As a life-long Michigander, I always thought that I was up-to-date with Detroit news, whether it was the Motor City declaring for bankruptcy back in 2013 or it topping America's Most Dangerous Cities List in 2014. What I should have come to realize much sooner and what many before me have uncovered is the deeply-rooted culture of Detroit that has spawned an influx and cultivation of bright, diverse, and talented minds. This culture and history I am referring to is perfectly captured by the abandoned Michigan Central Train Station, a building I pass by everyday on my way to work. In its heyday, it stood as the tallest rail station in the world; only now, it is surrounded by barbed wire and "No Trespassing" signs. However, before you get too depressed, it should be strongly noted that a few months ago, all of the building's once shattered windows have now been replaced. This building doesn't just speak volumes to me about Detroit's prickly, misunderstood, and dare I say barbed wire-like, exterior. More importantly, I see the newly refurbished windows as the up-and-coming future and spirit of the Motor City.
Michigan Central Train Station not refurbished (left); refurbished (right)
Before I get too deep and philosophical, I wanted to delve into the amazing enrichment activities outside of work and the many already-rewarding on-the-job experiences at Build Institute, a small business accelerator for rising entrepreneurs. On our scavenger hunt in Downtown Detroit, in the moment, it felt like senseless scrambling to figure out random facts like "What is name of the circular arch sculpture near Hart Plaza." But as I am writing this blog post, I've come to realize that each site tells an essential snippet of the Detroit saga. Take the arch sculpture entitled Transcending for example: at first glance, it appeared to be a giant steel ring that had been snapped at its apex. Upon closer inspection, more reflection, and a quick Wikipedia search, I discovered that this sculpture depicted an elegant gear rising from the ground, symbolizing the efforts of the American labor movement. Now, when I look up at Transcending, I don't see two slabs of metal pieced awkwardly together; instead, I see the workers of the automotive industry that have been such a central component of Detroit. These landmarks that our scavenger hunt led us to now seem like giant puzzle pieces that give us a glimpse into the giant mural that is Detroit.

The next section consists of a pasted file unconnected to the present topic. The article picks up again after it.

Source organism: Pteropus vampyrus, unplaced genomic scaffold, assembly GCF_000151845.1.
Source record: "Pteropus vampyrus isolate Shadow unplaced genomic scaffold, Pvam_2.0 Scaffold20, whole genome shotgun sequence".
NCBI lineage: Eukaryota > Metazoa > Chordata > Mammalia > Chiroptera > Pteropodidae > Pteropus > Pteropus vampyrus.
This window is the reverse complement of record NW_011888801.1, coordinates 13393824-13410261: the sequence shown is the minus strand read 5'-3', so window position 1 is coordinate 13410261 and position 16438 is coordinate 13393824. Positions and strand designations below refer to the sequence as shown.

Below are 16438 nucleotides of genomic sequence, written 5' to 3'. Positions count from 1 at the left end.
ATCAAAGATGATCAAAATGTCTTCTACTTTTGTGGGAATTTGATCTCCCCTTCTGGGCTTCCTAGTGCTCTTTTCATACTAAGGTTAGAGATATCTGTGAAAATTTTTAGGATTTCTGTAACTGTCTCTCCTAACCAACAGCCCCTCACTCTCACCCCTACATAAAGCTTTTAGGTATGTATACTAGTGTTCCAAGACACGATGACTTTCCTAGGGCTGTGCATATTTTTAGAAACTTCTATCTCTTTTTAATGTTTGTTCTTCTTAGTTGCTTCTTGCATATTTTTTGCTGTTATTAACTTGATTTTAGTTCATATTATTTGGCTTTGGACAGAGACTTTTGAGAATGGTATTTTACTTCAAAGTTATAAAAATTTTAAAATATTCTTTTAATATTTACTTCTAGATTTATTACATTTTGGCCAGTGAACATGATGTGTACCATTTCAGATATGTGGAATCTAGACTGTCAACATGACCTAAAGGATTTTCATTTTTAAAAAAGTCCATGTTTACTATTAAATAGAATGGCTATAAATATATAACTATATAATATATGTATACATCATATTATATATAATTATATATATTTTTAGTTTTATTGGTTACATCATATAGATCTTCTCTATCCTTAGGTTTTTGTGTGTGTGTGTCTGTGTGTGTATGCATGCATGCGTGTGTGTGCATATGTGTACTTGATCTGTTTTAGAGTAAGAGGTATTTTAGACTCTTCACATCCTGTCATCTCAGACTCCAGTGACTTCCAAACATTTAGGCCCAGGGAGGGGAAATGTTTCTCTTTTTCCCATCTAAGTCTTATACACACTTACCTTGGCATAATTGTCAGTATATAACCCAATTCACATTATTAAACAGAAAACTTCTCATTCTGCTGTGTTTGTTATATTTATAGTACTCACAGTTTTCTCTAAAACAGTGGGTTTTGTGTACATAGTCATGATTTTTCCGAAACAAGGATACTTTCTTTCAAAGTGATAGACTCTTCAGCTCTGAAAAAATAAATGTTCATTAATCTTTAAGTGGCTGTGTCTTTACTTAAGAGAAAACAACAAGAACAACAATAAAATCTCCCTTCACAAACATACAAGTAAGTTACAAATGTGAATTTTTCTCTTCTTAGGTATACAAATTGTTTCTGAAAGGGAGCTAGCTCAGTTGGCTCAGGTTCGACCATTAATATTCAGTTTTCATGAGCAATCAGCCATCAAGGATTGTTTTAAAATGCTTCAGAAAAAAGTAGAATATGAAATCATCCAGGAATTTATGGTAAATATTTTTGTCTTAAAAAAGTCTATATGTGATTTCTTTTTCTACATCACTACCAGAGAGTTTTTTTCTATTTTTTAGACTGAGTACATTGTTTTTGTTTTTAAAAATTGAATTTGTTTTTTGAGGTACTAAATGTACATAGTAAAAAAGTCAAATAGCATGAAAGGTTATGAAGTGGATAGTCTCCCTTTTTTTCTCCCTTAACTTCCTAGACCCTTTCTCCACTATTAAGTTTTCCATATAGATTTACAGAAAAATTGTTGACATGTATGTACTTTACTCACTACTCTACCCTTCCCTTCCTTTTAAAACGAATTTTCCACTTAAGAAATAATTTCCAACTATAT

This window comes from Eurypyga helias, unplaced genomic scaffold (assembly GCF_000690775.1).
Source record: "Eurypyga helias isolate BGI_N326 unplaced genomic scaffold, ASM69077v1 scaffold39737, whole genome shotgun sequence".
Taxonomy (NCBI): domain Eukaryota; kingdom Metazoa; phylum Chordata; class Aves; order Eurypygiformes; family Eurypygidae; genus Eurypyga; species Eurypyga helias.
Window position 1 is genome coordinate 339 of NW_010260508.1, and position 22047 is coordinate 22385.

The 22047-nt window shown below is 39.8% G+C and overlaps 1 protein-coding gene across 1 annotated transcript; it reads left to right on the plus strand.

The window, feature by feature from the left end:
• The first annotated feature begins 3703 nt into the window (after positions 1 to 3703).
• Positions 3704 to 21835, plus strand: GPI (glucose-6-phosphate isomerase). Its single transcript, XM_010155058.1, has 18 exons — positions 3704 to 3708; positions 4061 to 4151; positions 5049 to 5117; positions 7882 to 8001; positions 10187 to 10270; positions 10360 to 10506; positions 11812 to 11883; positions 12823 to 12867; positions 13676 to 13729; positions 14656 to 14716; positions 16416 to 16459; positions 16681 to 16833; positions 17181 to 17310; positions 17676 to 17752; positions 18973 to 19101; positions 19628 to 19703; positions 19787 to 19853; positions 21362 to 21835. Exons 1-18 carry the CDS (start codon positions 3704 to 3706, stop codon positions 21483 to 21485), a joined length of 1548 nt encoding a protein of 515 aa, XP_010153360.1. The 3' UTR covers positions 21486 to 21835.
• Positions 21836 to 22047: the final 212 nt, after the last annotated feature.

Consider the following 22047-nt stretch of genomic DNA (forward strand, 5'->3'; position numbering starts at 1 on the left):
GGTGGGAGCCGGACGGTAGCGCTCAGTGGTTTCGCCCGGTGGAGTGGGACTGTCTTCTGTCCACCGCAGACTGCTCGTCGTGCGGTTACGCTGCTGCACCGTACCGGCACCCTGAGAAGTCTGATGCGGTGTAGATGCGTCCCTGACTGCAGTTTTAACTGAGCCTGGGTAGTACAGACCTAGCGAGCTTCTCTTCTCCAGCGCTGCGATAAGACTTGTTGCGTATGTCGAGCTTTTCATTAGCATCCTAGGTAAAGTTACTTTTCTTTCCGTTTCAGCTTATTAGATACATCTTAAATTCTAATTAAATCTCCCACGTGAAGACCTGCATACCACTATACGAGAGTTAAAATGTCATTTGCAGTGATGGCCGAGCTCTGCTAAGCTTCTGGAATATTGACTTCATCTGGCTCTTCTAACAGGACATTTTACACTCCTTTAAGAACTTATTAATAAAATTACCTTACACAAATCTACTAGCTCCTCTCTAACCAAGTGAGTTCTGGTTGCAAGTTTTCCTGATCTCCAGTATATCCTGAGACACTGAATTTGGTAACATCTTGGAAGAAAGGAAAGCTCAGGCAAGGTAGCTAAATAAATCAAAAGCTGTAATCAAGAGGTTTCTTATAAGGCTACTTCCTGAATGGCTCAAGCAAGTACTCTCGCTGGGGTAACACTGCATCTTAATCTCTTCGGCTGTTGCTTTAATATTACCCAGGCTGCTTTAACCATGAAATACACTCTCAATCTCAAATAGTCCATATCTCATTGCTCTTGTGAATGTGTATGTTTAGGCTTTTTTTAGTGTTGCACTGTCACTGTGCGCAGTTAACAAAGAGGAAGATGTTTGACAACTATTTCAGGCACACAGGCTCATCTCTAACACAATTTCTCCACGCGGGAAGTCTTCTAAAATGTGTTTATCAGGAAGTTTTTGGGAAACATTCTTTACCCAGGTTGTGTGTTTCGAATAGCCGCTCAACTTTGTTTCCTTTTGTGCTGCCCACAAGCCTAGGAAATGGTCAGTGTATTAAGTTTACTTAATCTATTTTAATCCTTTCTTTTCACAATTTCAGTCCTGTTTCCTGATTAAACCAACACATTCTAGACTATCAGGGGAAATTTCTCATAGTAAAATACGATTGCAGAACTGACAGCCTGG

The sculpture Transcending
On a work-related note, my partner Keiley and I have started working with Build Institute on an economic impact study, focusing on how Build Institute fits into the entrepreneurial ecosystem of Detroit. In addition to this great opportunity to explore a more data-driven side of entrepreneurship, I have been able to meet so many talented and diverse Detroiters, including and especially our project leaders April Boyle and Christianne Sims who have been wonderful mentors. Attending the Build Bazaar event, a rotating pop-up marketplace where entrepreneurs get to test their new products, at the Detroit Opera House was such an eye-opening experience. Being able to see entrepreneurs start with an idea and fully develop them into products ranging from jewelry to water-colored paintings to handbags through Build Institute has been truly remarkable.
Keiley and I at Build Bazaar
At the Downtown Detroit Partnership Stakeholder Meeting today, I had the privilege of asking Mike Duggan, the mayor of Detroit, about what efforts could be made to incorporate more local college students into the entrepreneurial ecosystem of Detroit. As star-struck as I was about actually having the opportunity to ask Mayor Duggan a question, his answer of breaking down physical barriers such as the gates that separate the University of Detroit Mercy and Detroit itself only partially quenched my thirst for a comprehensive answer. So the question still remains... how can I make an impact? [TO BE CONTINUED]